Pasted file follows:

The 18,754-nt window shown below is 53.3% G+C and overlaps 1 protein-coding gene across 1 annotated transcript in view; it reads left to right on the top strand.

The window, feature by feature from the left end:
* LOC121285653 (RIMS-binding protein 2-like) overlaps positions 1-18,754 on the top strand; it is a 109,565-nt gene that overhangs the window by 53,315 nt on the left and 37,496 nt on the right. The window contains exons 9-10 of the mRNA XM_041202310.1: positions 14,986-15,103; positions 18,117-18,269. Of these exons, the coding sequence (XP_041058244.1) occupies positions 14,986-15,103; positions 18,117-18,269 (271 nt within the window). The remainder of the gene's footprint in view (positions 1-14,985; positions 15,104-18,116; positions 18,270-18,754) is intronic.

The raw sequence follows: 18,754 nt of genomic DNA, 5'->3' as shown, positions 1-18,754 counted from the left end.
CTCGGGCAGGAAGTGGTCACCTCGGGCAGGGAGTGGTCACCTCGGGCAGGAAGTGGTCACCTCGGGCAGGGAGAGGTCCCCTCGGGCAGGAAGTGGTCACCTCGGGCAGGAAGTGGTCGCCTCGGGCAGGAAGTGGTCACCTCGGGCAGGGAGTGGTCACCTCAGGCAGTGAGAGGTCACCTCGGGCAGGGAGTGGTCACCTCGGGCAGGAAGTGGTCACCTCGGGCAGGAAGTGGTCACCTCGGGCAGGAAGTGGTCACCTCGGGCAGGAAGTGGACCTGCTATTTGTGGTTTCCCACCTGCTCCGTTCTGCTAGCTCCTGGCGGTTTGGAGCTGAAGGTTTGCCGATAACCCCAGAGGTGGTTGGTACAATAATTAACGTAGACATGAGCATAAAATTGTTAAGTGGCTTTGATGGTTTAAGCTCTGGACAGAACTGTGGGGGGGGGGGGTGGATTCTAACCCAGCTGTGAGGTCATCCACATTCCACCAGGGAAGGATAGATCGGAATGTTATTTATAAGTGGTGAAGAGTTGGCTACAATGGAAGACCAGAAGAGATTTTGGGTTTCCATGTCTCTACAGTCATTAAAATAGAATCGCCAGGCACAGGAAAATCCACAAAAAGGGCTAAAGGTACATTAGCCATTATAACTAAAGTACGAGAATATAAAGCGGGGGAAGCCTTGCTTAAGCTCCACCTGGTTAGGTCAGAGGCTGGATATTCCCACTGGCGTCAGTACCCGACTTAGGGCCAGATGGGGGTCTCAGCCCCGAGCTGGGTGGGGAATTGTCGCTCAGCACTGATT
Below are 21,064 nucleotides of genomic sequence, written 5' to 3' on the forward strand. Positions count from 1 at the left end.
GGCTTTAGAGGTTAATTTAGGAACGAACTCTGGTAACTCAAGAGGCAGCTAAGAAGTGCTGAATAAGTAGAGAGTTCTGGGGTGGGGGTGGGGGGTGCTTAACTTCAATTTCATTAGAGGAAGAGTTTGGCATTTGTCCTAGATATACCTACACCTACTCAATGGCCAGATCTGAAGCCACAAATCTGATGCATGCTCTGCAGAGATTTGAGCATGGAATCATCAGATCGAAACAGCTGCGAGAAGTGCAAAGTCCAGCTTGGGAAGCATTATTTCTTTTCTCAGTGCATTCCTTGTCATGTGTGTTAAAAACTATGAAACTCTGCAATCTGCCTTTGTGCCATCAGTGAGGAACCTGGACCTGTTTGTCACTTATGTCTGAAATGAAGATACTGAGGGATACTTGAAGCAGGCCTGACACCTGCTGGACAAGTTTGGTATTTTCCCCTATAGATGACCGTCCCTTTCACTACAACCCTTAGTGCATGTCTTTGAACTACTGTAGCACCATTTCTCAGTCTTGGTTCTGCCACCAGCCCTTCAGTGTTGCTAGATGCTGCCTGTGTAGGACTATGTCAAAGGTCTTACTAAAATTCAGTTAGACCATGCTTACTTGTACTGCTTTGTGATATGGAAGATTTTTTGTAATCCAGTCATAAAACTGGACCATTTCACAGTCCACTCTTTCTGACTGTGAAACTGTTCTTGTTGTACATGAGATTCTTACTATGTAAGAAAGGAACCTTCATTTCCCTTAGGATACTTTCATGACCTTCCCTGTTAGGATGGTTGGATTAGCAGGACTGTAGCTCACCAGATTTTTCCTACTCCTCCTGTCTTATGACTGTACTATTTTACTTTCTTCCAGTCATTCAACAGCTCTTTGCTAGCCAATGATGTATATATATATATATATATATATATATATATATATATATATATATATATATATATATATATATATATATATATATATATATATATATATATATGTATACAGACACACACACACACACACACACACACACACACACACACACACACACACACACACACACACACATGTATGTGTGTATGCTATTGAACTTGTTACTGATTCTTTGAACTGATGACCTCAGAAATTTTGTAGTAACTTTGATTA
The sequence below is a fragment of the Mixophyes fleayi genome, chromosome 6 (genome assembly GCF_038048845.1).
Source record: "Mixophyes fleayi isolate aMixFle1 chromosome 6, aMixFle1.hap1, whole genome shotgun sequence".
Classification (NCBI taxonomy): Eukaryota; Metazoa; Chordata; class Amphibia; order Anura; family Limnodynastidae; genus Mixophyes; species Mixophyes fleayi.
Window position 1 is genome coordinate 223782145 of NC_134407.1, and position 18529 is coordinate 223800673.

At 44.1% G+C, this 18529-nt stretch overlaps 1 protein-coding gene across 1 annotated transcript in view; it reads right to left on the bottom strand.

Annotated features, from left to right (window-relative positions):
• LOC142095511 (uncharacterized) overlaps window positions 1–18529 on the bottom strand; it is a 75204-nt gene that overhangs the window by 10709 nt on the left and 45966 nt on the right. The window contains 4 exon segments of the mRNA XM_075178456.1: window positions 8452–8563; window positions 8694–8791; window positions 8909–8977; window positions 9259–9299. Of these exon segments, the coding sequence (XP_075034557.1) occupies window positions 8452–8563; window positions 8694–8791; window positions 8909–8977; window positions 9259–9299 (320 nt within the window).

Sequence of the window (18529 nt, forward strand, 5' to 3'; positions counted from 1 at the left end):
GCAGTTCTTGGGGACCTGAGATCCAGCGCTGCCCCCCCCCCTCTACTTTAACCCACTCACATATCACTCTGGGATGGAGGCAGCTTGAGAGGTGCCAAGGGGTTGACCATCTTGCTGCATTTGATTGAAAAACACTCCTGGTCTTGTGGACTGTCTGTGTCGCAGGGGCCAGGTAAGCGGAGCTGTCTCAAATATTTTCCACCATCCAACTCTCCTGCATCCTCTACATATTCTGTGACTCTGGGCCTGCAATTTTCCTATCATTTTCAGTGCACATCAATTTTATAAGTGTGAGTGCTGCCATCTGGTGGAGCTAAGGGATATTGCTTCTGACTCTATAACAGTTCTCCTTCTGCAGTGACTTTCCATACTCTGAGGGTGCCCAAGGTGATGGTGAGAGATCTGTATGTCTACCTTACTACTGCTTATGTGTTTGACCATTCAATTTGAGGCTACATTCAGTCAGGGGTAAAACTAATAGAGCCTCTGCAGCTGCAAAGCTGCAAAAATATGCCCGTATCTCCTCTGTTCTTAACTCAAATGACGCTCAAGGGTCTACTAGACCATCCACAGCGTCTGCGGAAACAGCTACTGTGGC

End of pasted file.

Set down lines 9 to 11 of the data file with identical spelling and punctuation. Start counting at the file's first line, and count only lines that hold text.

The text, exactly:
Source record: "Mixophyes fleayi isolate aMixFle1 chromosome 6, aMixFle1.hap1, whole genome shotgun sequence".
Classification (NCBI taxonomy): Eukaryota; Metazoa; Chordata; class Amphibia; order Anura; family Limnodynastidae; genus Mixophyes; species Mixophyes fleayi.
Window position 1 is genome coordinate 223782145 of NC_134407.1, and position 18529 is coordinate 223800673.